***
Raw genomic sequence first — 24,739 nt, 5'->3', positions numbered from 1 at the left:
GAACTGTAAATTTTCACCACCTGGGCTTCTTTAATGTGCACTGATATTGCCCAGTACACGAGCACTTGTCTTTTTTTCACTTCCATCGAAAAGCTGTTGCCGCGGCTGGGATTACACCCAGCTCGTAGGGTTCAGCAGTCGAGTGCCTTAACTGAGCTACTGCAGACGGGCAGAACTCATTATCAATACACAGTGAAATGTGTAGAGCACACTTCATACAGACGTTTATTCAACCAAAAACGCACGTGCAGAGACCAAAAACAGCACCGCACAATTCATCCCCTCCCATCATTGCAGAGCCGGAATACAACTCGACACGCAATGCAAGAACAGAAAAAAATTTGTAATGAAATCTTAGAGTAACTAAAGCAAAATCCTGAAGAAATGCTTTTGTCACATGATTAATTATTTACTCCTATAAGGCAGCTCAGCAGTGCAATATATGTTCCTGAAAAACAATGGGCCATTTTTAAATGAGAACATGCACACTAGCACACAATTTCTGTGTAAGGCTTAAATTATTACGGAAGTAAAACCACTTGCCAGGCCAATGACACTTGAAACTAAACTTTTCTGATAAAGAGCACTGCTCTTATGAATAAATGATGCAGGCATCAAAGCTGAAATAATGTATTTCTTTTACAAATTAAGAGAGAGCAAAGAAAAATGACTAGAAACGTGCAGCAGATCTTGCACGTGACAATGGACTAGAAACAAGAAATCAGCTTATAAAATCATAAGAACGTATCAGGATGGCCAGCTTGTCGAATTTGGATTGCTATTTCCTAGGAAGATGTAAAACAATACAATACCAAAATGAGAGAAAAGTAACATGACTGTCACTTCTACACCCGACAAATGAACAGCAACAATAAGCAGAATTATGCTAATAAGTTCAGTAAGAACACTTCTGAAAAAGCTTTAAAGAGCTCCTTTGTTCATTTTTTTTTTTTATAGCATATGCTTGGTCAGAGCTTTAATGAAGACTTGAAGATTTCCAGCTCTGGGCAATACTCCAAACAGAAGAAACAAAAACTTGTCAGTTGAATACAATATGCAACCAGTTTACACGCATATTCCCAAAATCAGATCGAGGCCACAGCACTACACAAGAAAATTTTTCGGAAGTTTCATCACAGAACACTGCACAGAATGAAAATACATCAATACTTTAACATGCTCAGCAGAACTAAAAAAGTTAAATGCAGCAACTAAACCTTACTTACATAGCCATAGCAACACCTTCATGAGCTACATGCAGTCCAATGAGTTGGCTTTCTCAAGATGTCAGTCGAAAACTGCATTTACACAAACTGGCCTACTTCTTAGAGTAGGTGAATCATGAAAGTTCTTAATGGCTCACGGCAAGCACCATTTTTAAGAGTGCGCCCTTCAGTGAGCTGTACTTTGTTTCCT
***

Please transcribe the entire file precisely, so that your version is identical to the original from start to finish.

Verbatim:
Raw genomic sequence first — 24,739 nt, 5'->3', positions numbered from 1 at the left:
GAACTGTAAATTTTCACCACCTGGGCTTCTTTAATGTGCACTGATATTGCCCAGTACACGAGCACTTGTCTTTTTTTCACTTCCATCGAAAAGCTGTTGCCGCGGCTGGGATTACACCCAGCTCGTAGGGTTCAGCAGTCGAGTGCCTTAACTGAGCTACTGCAGACGGGCAGAACTCATTATCAATACACAGTGAAATGTGTAGAGCACACTTCATACAGACGTTTATTCAACCAAAAACGCACGTGCAGAGACCAAAAACAGCACCGCACAATTCATCCCCTCCCATCATTGCAGAGCCGGAATACAACTCGACACGCAATGCAAGAACAGAAAAAAATTTGTAATGAAATCTTAGAGTAACTAAAGCAAAATCCTGAAGAAATGCTTTTGTCACATGATTAATTATTTACTCCTATAAGGCAGCTCAGCAGTGCAATATATGTTCCTGAAAAACAATGGGCCATTTTTAAATGAGAACATGCACACTAGCACACAATTTCTGTGTAAGGCTTAAATTATTACGGAAGTAAAACCACTTGCCAGGCCAATGACACTTGAAACTAAACTTTTCTGATAAAGAGCACTGCTCTTATGAATAAATGATGCAGGCATCAAAGCTGAAATAATGTATTTCTTTTACAAATTAAGAGAGAGCAAAGAAAAATGACTAGAAACGTGCAGCAGATCTTGCACGTGACAATGGACTAGAAACAAGAAATCAGCTTATAAAATCATAAGAACGTATCAGGATGGCCAGCTTGTCGAATTTGGATTGCTATTTCCTAGGAAGATGTAAAACAATACAATACCAAAATGAGAGAAAAGTAACATGACTGTCACTTCTACACCCGACAAATGAACAGCAACAATAAGCAGAATTATGCTAATAAGTTCAGTAAGAACACTTCTGAAAAAGCTTTAAAGAGCTCCTTTGTTCATTTTTTTTTTTTATAGCATATGCTTGGTCAGAGCTTTAATGAAGACTTGAAGATTTCCAGCTCTGGGCAATACTCCAAACAGAAGAAACAAAAACTTGTCAGTTGAATACAATATGCAACCAGTTTACACGCATATTCCCAAAATCAGATCGAGGCCACAGCACTACACAAGAAAATTTTTCGGAAGTTTCATCACAGAACACTGCACAGAATGAAAATACATCAATACTTTAACATGCTCAGCAGAACTAAAAAAGTTAAATGCAGCAACTAAACCTTACTTACATAGCCATAGCAACACCTTCATGAGCTACATGCAGTCCAATGAGTTGGCTTTCTCAAGATGTCAGTCGAAAACTGCATTTACACAAACTGGCCTACTTCTTAGAGTAGGTGAATCATGAAAGTTCTTAATGGCTCACGGCAAGCACCATTTTTAAGAGTGCGCCCTTCAGTGAGCTGTACTTTGTTTCCT